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Environmental Policies: Principles and Instruments

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Environmental Policies: Principles and Instruments

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Environmental Policies: Principles and Instruments

1. Environmental taxes and standards

- Optimal pollution level

- The Pigouvian tax

- Taxes vs. Standards

2. Natural resource management and intertemporal or intergenerational choices

- Next generations and the problem of the discounted value

- Optimal extraction (exploitation) rate

Recall that: the optimal allocation of the environmental resources can be restored by assigning exclusive property rights and allowing for free transactions on them (Coase Theorem)

The achievement of this social optimum still being the objective, environmental policies are designed to efficiently pursue this objective any time voluntary negotiations and trade do not occur or become too costly or favour speculative strategic behaviour (free-riding, for instance).

We analyse now some classical environmental policy instruments that aim at restoring optimal use by affecting the voluntary behaviour of agents (mostly, of those who use the environmental goods, the “polluters”): :

Environmental taxes

E. standards

E. payments (or subsidies or incentives)

E. negotiable rights (permissions)

We discuss these instruments in terms of ability to achieve the optimal pollution level (the optimal combination between social benefits and costs) but also in terms of distributional effects (who is going to pay the costs, who is going to receive the benefits)

Let’s go back to our simple “model”: the polluter vs. the polluted; the private good (Q) vs. the public good (E). In general terms, starting from zero-pollution we can think about 3 different levels of pollution:

OPTIMAL NEGATIVE EXTERNALITY (POLLUTION)

(Pareto irrelevant)

NON-OPTIMAL NEGATIVE EXTERNALITY (POLLUTION)

(Pareto relevant: regulation)

ASSIMILATION or

ABSORPTION CAPACITY:

Pollution level that does not imply costs (reduction of welfare) ( zero pollution)

Q0

In the case of “polluter vs. polluted”, even when the negotiation a lá Coase does not work, it remains possible to restore the optimal pollution level (QS) through a direct intervention of the “State” (“Government”) that eliminates the Pareto-relevant negative externality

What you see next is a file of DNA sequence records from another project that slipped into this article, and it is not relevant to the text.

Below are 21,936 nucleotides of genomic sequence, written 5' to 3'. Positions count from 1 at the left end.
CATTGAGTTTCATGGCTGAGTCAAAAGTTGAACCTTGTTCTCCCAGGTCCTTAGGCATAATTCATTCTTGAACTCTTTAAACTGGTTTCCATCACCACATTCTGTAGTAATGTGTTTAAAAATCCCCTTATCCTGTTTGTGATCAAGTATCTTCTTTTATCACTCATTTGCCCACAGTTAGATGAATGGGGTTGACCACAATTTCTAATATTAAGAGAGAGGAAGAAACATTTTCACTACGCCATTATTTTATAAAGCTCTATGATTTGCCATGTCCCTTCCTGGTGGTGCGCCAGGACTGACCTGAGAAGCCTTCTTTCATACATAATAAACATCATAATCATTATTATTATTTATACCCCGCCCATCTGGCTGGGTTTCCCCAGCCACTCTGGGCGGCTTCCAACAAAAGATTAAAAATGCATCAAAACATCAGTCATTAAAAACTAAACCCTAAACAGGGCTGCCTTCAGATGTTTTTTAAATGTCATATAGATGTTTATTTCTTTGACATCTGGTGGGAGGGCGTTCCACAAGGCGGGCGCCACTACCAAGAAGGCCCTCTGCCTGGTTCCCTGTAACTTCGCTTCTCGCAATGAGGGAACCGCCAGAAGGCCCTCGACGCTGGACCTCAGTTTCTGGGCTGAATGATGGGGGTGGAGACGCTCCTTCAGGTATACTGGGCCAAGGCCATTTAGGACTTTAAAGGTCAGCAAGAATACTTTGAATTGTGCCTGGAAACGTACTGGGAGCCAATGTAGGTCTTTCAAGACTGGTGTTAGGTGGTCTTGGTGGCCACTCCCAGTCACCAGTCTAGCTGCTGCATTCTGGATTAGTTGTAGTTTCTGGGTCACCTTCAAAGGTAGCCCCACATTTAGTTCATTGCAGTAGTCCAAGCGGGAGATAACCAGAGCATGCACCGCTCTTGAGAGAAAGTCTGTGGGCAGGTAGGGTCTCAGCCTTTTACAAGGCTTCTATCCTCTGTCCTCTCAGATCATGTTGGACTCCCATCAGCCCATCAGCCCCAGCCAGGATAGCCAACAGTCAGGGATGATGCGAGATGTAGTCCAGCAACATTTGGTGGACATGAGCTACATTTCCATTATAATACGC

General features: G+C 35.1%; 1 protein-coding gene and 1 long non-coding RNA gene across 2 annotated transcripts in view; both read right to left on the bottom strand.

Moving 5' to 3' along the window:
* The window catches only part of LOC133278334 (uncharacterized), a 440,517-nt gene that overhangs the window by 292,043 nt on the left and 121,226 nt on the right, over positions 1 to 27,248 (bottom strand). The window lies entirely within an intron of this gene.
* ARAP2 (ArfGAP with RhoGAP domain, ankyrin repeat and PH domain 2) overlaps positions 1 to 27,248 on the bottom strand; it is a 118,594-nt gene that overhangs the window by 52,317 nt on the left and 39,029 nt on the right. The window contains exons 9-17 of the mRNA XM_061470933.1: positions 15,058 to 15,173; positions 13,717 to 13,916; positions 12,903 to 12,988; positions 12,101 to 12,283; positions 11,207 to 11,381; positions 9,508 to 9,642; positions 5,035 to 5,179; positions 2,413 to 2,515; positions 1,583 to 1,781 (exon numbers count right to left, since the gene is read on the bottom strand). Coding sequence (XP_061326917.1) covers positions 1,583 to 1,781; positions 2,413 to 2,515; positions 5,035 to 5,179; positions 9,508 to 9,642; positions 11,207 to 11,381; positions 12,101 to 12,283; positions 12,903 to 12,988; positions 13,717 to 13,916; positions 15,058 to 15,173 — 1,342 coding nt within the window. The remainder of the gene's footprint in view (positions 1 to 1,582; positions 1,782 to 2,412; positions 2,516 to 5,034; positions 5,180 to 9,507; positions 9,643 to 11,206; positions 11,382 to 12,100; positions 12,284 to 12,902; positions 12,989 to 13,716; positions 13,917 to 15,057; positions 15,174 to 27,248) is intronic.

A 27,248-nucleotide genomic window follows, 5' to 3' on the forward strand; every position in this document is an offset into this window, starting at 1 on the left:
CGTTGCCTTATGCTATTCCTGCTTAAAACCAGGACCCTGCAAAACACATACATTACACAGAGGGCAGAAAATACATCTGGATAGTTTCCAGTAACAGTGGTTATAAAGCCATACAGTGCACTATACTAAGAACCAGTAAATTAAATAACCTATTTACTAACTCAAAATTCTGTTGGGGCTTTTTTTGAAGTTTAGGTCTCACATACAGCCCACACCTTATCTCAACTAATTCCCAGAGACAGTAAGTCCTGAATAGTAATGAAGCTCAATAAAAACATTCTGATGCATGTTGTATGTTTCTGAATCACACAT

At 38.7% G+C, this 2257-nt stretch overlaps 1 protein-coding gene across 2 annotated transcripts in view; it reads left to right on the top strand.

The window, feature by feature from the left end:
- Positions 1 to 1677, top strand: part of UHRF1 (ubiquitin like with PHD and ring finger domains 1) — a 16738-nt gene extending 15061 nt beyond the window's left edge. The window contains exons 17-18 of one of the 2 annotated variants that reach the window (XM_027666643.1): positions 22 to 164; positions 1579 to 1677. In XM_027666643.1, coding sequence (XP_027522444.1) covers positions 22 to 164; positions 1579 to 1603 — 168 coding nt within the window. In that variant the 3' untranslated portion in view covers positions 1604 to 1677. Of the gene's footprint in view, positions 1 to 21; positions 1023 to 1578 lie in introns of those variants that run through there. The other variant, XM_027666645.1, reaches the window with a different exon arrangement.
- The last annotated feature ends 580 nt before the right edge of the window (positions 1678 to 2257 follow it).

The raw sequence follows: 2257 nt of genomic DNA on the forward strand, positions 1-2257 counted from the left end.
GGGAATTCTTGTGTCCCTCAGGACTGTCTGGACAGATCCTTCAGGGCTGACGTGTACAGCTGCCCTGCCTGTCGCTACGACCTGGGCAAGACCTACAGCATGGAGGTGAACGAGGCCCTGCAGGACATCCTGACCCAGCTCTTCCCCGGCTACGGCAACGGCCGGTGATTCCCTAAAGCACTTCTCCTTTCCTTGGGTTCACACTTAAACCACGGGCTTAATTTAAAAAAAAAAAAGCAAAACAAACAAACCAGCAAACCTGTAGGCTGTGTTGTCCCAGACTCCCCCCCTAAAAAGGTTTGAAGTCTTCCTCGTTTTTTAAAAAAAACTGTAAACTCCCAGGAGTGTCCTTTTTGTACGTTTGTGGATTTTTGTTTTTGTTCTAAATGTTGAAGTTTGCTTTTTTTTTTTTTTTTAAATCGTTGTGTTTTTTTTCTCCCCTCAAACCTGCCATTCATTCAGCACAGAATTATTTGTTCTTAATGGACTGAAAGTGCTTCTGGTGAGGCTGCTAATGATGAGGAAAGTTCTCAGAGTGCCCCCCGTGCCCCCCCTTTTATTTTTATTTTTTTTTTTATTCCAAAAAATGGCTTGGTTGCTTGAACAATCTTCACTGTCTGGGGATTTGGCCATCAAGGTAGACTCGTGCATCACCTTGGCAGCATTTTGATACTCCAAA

The solution relies on the internalization of the social cost, that is, on making social cost be part of the private (polluter) cost in producing Q. This can be achieved by introducing a tax on production of Q.

A tax on the polluting good (Q) that equalizes private costs and (relevant) social costs is also called Pigouvian tax (A.C. Pigou)

In many applications, environmental (or pollution) taxes behave as Pigouvian taxes.

Let’s see, conceptually, how such tax is expected to work

Pigouvian tax

Bm(Q)t = Bm(Q) - t

t

Bm(Q)t

t*

- The tax lowers Bm(Q) by t for any level of Q. Therefore the after-tax benefit of the polluter is: Bm(Q)t = Bm(Q) – t. However, as it also includes the tax revenue, the benefit of the society remains the same:
(Bm(Q)t + t) = Bm(Q) – t + t = Bm(Q)

- Whenever t is exactly fixed at the value of the social marginal cost in QS, i.e. Cm(QS), we have the optimal Pigouvian tax (t*), as it induces the polluter to spontaneously produce the socially optimal level QS : all the Pareto-relevant negative externality is internalized
- In fact, such tax should be in principle established as follows: 1) indentify the optimal pollution level QS; 2) compute the respective (social) marginal cost Cm(QS); 3) fix and impose the tax t = Cm(QS)

- What about the Pareto-irrelevant negative externality?
- The state obtains a tax revenue(t* x QS) that can be redistributed as compensation payments to those that still bear the Pareto-irrelevant costs.

- The idea behind the Pigouvian tax is straightforward and intuitive and it applies the polluter pays principle: